It looks like you're using Internet Explorer 11 or older. This website works best with modern browsers such as the latest versions of Chrome, Firefox, Safari, and Edge. If you continue with this browser, you may see unexpected results.
A guide to researching topics related to television.
SLIMED! An Oral History of Nickelodeon's Golden Age tells the surprisingly complex, wonderfully nostalgic, and impressively compelling story of how Nickelodeon -- the First Kids' Network -- began as a DIY startup in the late 70s, and forged ahead through the early eighties with a tiny band of young artists and filmmakers who would go on to change everything about cable television, television in general, animation, and children's entertainment, proving just what can be done if the indie spirit is kept alive in the corporate world.
Nickelodeon is the highest rated daytime channel in the country, and its cultural influence has grown at an astounding pace. Why are Nickelodeon shows so popular? How are they developed and marketed? And where do they fit in the economic picture of the children's media industry?
Netflix has come a long way since 1997, when two Silicon Valley entrepreneurs, Marc Randolph and Reed Hastings, decided to start an online DVD store before most people owned a DVD player. They were surprised and elated when launch-day traffic in April 1998 crashed their server and resulted in 150 sales. Today, Netflix has more than 25 million subscribers and annual revenues above $3 billion. Yet long- term success-or even survival-is still far from guaranteed. Journalist Gina Keating recounts the absorbing, fast-paced drama of the company's turbulent rise to the top and its attempt to invent two new kinds of business. First it engaged in a grueling war against video-store behemoth Blockbuster, transforming movie rental forever. Then it jumped into an even bigger battle for online video streaming against Google, Hulu, Amazon, and the big cable companies. Netflix ushered in such innovations as DVD rental by mail, a patented online queue of upcoming rentals, and a recommendation algorithm called Cinematch that proved crucial in its struggle against bigger rivals. Yet for all its success, Netflix is still a polarizing company. Hastings is often heralded as a visionary-he was named Business Person of the Year in 2010 by Fortune-even as he has been called the nation's worst CEO. Netflix also faces disgruntled customers after price increases and other stumbles that could tarnish the brand forever. The quest to become the world's portal for premium video on demand will determine nothing less than the future of entertainment and the Internet. Drawing on extensive new interviews and her years covering Netflix as a financial and entertainment reporter, Keating makes this tale as absorbing as it is important.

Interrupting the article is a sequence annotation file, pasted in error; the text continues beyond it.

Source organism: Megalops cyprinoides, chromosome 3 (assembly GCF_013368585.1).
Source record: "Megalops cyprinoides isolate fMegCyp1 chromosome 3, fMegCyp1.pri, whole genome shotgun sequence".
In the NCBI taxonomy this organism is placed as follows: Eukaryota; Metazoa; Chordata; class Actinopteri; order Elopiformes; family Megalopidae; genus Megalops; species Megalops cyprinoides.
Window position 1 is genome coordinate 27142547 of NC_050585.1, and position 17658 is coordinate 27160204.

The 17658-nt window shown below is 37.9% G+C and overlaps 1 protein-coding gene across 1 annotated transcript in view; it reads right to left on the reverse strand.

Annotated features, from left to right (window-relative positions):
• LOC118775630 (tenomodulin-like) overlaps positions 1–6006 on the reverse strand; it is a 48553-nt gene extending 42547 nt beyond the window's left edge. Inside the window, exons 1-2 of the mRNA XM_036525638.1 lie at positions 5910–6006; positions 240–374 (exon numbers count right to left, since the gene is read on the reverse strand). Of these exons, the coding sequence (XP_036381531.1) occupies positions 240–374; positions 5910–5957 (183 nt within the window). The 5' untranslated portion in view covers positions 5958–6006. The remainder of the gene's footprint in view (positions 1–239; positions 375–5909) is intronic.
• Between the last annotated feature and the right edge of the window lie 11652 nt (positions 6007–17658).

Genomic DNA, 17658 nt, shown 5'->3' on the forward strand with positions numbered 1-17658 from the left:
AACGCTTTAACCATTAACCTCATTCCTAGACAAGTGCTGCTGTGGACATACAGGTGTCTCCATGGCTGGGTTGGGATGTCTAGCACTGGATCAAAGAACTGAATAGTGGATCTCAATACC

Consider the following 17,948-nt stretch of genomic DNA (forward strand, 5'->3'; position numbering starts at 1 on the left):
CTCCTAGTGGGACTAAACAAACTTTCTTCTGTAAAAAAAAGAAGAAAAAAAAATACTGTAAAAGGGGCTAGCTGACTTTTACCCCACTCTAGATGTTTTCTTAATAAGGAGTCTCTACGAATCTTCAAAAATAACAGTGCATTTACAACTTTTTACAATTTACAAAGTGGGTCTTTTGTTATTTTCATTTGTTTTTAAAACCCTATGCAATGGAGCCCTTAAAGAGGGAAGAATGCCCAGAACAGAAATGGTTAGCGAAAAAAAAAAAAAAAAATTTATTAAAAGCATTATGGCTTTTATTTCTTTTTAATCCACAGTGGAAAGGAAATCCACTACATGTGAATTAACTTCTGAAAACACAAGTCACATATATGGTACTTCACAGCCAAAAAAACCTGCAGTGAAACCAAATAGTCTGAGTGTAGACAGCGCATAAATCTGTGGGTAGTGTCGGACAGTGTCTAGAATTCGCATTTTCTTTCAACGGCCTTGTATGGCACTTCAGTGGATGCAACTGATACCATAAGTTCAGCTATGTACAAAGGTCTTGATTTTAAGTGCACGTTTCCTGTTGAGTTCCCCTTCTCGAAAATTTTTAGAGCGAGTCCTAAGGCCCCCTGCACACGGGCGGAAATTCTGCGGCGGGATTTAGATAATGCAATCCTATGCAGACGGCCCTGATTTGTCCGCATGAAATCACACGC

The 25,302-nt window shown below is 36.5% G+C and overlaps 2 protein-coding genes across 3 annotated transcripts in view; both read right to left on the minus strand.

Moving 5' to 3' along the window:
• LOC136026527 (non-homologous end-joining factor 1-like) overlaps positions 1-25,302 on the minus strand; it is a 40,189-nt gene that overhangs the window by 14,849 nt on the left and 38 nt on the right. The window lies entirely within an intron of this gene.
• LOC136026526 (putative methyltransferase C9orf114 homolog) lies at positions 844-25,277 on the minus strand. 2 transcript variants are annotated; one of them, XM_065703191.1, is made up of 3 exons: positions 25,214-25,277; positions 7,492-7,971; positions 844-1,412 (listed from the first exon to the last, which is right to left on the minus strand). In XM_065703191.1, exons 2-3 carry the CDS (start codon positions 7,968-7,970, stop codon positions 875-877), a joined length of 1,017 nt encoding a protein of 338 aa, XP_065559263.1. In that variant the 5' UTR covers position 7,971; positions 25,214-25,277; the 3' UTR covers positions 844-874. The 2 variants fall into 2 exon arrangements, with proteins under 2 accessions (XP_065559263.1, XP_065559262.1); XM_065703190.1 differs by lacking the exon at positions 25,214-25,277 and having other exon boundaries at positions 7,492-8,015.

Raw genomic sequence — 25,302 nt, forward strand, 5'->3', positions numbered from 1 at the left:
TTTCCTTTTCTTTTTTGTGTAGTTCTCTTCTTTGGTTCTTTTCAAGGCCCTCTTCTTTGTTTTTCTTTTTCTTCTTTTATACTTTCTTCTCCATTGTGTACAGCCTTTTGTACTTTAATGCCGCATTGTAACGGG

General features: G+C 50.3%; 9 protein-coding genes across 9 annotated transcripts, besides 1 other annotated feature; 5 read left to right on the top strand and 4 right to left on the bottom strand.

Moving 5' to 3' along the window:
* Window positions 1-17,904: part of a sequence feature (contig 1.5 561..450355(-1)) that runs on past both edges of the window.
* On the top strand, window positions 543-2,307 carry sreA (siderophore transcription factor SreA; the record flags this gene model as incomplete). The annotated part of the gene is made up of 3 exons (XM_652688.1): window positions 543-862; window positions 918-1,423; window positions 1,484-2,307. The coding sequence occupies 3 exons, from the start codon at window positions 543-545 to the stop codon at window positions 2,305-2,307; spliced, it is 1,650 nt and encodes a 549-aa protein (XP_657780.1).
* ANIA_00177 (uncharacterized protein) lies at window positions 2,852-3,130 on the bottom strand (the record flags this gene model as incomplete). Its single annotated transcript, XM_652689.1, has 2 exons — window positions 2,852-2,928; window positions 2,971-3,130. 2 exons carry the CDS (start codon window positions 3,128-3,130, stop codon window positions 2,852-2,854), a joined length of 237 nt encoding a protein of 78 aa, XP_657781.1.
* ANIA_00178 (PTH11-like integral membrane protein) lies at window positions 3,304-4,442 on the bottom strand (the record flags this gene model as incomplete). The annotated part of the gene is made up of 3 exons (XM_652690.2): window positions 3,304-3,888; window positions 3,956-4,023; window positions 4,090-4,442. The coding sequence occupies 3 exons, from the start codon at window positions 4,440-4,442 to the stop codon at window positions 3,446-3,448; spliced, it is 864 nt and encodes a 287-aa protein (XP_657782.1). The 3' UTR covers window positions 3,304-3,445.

Jason Jacobs' study of Deadwood combines an in-depth production and reception history with astute analysis of the series' key themes and aesthetic strategies to argue that the show not only marked radical revision of the Western genre but an outstanding work of television art.